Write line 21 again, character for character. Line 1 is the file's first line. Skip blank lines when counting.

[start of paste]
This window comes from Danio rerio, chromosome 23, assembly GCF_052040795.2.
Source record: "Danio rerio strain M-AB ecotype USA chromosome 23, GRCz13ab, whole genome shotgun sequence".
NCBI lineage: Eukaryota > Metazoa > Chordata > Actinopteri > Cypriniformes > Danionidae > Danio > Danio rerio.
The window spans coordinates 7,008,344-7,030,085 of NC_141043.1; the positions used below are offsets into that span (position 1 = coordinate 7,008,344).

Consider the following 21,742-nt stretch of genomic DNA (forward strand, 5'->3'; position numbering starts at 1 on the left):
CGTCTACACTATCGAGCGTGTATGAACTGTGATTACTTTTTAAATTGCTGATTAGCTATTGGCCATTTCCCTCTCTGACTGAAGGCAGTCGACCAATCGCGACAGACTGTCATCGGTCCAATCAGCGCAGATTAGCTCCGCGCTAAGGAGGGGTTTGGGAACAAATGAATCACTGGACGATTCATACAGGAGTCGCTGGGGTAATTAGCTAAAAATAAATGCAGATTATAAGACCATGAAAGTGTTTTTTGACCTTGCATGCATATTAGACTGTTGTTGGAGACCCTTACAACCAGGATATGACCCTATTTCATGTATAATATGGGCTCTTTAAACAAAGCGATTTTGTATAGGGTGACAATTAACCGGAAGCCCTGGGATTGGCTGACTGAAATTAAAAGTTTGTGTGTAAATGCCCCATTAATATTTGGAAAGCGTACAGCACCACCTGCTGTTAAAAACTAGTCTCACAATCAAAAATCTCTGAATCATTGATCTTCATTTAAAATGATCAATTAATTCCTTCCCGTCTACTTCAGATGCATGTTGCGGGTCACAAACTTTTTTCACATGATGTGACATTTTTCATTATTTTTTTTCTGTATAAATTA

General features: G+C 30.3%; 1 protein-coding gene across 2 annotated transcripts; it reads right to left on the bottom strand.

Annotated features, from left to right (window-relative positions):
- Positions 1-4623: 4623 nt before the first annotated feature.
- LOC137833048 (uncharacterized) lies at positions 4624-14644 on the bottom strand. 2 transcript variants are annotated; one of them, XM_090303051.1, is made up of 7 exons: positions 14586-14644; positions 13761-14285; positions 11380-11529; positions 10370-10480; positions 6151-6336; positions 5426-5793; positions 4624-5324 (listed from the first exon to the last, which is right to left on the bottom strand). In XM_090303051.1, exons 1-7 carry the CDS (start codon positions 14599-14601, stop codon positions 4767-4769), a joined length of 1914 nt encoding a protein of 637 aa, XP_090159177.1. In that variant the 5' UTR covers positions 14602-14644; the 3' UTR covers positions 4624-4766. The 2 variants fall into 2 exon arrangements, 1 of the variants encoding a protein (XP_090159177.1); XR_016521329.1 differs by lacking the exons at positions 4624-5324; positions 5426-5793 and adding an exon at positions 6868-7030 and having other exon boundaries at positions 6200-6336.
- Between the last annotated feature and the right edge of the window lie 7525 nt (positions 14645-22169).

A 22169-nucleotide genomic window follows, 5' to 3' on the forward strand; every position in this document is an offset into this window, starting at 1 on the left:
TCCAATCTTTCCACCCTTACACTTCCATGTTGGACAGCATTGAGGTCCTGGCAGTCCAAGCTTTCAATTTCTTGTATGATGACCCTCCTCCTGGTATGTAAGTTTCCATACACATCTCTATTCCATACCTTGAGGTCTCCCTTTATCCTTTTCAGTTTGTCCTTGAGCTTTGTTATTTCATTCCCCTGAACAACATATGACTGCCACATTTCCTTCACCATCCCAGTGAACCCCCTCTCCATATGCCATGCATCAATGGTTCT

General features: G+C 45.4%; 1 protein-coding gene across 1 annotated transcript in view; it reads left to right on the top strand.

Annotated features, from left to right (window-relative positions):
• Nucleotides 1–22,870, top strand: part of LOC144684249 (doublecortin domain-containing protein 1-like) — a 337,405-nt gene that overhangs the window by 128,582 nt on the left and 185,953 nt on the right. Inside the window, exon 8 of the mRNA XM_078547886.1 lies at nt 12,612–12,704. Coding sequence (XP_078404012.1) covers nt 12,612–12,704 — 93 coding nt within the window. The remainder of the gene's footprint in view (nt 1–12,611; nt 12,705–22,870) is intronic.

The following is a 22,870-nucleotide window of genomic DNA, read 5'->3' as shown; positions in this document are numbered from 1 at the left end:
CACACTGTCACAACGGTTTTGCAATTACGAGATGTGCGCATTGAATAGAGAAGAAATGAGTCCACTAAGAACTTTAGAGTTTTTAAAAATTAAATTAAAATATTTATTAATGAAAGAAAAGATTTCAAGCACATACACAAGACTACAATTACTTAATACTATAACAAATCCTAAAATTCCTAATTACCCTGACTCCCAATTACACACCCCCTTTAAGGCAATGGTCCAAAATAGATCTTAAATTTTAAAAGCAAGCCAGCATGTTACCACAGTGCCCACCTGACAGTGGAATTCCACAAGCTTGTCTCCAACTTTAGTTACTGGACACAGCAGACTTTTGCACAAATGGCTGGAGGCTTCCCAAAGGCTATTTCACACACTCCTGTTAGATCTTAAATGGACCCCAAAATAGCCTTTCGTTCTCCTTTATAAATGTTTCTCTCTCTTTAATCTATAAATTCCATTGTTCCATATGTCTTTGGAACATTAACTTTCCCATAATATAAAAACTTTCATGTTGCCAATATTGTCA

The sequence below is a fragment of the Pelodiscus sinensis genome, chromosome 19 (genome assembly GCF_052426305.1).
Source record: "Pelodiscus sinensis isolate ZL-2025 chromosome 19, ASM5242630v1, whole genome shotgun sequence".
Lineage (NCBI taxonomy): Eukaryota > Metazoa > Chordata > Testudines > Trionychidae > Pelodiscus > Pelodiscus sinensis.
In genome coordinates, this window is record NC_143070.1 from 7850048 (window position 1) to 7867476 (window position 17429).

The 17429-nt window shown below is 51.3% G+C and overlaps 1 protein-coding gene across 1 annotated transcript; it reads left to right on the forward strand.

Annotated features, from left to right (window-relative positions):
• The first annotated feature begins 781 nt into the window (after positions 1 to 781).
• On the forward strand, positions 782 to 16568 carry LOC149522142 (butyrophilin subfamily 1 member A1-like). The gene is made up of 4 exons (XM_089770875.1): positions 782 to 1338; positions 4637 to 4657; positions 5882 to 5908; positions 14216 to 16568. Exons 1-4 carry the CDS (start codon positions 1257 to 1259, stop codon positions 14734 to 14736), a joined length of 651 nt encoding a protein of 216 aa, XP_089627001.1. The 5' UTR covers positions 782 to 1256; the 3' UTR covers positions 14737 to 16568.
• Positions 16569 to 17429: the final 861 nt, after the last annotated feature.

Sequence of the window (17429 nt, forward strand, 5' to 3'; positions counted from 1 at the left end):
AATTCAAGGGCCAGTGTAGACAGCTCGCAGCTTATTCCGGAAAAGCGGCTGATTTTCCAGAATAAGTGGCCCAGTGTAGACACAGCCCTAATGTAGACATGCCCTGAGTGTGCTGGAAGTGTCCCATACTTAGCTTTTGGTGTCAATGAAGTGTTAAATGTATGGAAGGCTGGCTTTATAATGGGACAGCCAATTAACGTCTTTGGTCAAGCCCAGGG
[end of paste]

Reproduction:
Lineage (NCBI taxonomy): Eukaryota > Metazoa > Chordata > Testudines > Trionychidae > Pelodiscus > Pelodiscus sinensis.